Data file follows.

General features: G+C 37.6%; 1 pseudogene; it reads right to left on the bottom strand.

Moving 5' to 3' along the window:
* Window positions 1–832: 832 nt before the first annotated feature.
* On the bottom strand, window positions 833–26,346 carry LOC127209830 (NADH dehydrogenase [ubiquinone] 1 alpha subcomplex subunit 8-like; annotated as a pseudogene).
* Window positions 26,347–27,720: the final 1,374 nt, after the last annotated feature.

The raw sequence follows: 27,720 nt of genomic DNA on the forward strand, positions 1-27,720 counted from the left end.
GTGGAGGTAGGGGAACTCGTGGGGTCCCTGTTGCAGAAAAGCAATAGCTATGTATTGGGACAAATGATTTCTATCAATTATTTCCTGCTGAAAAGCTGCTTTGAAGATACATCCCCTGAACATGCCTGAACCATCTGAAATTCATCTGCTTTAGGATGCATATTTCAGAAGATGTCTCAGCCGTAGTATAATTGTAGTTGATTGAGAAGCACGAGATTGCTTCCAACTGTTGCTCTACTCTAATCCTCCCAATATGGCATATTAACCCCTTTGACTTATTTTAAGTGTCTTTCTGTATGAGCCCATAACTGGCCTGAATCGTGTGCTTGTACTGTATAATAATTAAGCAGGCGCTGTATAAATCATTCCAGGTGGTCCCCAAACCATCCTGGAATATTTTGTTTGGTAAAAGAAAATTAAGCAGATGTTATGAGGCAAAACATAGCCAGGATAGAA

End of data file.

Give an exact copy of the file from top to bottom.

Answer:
General features: G+C 37.6%; 1 pseudogene; it reads right to left on the bottom strand.

Moving 5' to 3' along the window:
* Window positions 1–832: 832 nt before the first annotated feature.
* On the bottom strand, window positions 833–26,346 carry LOC127209830 (NADH dehydrogenase [ubiquinone] 1 alpha subcomplex subunit 8-like; annotated as a pseudogene).
* Window positions 26,347–27,720: the final 1,374 nt, after the last annotated feature.

The raw sequence follows: 27,720 nt of genomic DNA on the forward strand, positions 1-27,720 counted from the left end.
GTGGAGGTAGGGGAACTCGTGGGGTCCCTGTTGCAGAAAAGCAATAGCTATGTATTGGGACAAATGATTTCTATCAATTATTTCCTGCTGAAAAGCTGCTTTGAAGATACATCCCCTGAACATGCCTGAACCATCTGAAATTCATCTGCTTTAGGATGCATATTTCAGAAGATGTCTCAGCCGTAGTATAATTGTAGTTGATTGAGAAGCACGAGATTGCTTCCAACTGTTGCTCTACTCTAATCCTCCCAATATGGCATATTAACCCCTTTGACTTATTTTAAGTGTCTTTCTGTATGAGCCCATAACTGGCCTGAATCGTGTGCTTGTACTGTATAATAATTAAGCAGGCGCTGTATAAATCATTCCAGGTGGTCCCCAAACCATCCTGGAATATTTTGTTTGGTAAAAGAAAATTAAGCAGATGTTATGAGGCAAAACATAGCCAGGATAGAA